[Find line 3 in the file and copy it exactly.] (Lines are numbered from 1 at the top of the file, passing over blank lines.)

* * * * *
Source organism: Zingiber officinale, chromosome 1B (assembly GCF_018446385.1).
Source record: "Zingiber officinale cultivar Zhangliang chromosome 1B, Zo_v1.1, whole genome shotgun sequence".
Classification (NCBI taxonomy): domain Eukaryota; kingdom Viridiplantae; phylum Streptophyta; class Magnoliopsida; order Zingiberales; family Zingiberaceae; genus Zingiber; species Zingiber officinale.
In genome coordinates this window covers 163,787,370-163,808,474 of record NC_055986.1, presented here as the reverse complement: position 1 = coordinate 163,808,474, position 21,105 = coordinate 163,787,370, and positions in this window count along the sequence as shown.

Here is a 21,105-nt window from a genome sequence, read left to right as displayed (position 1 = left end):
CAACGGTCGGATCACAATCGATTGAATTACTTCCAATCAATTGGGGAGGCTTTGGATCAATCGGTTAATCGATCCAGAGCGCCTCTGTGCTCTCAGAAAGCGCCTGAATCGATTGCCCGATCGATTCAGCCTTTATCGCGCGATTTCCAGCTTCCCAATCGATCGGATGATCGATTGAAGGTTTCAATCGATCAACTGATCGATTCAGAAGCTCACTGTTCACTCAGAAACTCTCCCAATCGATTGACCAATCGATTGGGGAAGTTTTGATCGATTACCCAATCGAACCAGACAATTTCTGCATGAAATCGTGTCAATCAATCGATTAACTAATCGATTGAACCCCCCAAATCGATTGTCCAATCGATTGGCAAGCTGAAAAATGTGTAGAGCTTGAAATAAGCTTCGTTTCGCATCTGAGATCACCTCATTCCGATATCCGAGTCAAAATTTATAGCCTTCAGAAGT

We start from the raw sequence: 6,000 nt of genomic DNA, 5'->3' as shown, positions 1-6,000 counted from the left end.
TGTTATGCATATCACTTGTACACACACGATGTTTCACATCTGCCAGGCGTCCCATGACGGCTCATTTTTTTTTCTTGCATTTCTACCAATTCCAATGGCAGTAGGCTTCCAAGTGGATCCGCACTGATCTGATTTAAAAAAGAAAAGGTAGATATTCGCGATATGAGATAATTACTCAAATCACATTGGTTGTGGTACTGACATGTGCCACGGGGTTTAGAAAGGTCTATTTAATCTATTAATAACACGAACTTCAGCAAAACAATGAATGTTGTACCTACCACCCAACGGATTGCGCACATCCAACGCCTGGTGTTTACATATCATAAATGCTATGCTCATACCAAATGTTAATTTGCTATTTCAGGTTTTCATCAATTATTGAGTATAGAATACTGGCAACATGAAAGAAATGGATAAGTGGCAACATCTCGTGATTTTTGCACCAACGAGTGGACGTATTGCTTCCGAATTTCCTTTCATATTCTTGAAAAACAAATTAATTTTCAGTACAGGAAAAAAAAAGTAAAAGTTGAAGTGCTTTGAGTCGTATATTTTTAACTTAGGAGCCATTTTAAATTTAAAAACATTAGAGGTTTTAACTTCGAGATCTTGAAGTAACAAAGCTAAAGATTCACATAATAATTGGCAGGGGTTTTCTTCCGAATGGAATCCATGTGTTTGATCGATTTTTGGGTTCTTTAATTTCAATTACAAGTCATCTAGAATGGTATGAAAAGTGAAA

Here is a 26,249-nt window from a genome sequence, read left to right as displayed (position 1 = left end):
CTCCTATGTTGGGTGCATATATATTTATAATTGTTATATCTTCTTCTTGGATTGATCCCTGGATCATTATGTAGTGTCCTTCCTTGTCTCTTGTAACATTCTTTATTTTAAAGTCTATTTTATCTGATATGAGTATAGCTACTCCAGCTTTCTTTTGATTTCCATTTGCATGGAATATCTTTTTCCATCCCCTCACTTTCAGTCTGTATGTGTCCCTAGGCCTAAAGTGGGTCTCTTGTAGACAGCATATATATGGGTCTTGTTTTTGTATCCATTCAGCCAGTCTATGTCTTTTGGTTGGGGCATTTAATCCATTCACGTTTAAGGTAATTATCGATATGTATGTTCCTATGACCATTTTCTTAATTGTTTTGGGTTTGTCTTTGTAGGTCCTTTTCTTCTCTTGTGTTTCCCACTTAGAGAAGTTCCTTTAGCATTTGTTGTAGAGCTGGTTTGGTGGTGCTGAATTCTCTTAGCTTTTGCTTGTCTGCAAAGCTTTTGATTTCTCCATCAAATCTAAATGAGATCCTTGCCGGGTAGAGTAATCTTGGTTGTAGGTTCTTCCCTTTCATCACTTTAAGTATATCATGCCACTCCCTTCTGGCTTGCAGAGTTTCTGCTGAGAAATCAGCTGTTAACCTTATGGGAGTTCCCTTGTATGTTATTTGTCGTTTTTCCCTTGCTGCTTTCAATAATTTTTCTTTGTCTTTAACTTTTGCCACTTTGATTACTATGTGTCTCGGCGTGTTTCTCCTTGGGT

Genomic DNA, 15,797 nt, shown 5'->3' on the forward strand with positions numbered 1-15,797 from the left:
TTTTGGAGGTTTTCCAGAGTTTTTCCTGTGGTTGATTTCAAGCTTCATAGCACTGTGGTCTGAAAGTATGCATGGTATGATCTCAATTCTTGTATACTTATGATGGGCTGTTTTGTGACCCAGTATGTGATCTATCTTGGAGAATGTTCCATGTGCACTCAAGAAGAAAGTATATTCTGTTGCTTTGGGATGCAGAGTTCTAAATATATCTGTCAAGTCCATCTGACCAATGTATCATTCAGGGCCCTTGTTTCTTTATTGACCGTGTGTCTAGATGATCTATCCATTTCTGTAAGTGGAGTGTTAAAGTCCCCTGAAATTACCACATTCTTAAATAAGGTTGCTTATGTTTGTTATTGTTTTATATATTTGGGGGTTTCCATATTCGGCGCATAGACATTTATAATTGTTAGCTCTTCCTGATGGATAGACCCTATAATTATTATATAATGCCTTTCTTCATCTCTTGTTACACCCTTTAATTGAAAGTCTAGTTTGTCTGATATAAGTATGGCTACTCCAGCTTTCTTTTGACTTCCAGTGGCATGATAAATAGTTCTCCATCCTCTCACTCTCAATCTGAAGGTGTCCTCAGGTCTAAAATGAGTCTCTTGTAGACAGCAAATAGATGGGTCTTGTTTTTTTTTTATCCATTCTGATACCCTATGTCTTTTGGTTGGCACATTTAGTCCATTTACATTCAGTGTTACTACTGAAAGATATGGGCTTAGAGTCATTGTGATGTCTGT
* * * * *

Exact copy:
Classification (NCBI taxonomy): domain Eukaryota; kingdom Viridiplantae; phylum Streptophyta; class Magnoliopsida; order Zingiberales; family Zingiberaceae; genus Zingiber; species Zingiber officinale.